Chiang Mai is a town of many markets. As the provincial capital, as well as the largest city in the north, it is the main commercial center of the region. The most interesting markets are the many fresh and food markets.
If you head north of Tapae Road along the river, you'll come to the flower market, where you'll find roses, orchids and many other cut flowers on sale. The market is at its most active late at night.
Next to the flower market is Wororot Market, one of Chiang Mai's largest markets. This rabbit warren is an easy place to get lost in, but that can be quite pleasurable.
Pickled fruits and spices at the Anusarn Night Market.
Not far from the night bazaar along Chang Klan Road is the entrance to the Anusarn Night Market. The market is popular with Thais who flock there to purchase fried pork rinds and the extremely hot green chili dip called nam prik awn. There are lots of giant food stalls as well, making the market a great place to have dinner.
Other notable markets include Sompet Market on Moonmuang Road north of Tapae Gate, a smaller fresh market. There's also a large market on Maneenoparat Road where it meets Chang Puak Road.
Strange vegetables at the weekly Hill Tribes market.
By far, my favorite fresh market in Chiang Mai is the weekly Hill Tribes market, held every Friday morning in a small lot near the Mosque on Chang Klan Soi 1, not far from the night bazaar. The humble market is where the ethnic minorities who live around Chiang Mai bring their own distinctive products to market. Every time I visit here, I see something new, like the deep purple long beans and pink-speckled pea pods in the photo at left.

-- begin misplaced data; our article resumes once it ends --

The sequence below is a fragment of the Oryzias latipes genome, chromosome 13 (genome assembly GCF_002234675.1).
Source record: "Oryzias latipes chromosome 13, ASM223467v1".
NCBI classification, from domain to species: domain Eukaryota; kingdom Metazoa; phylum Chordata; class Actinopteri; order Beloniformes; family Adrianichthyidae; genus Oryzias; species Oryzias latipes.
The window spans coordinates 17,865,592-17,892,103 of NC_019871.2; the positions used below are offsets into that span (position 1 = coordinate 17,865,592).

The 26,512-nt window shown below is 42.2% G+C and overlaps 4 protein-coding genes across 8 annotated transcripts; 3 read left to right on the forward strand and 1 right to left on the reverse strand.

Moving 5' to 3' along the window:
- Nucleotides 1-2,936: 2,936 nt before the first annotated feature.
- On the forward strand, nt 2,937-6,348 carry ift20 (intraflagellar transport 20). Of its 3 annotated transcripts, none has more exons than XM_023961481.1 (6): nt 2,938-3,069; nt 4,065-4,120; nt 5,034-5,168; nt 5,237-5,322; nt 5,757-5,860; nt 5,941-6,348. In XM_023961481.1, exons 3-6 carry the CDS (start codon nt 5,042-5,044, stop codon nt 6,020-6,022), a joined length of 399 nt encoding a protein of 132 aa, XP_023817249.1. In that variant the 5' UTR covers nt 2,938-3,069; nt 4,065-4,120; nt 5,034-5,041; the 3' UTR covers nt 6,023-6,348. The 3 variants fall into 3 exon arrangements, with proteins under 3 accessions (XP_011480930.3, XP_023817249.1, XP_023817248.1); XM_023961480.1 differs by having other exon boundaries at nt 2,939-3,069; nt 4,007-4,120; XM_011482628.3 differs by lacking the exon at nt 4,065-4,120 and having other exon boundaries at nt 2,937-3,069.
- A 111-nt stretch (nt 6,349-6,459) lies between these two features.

Some wind-spinners made of recylced cans, on sale at the Saturday Walking Street.
In addition to the other markets, and the night bazaar, two other markets have become Chiang Mai 'institutions': The weekend walking streets.
- Saturday Walking Street
- Held on Saturday evenings, Wualai Road, the main street of the traditional silver village, is closed from where the road starts just outside Chiang Mai Gate up to Tippanet Road. The market is a lower key affair than the Sunday Walking Street market, although the overall flavor is very much the same.
- Sunday Walking Street
- On Sunday evenings, the street running from just inside the Tapae Gate up to the center of the old city, along with some side streets, is closed to traffic. The streets are filled with stalls selling local handicrafts as well as foods of every kind. This market has become something of an institution, although many foreign visitors don't ever know it exists.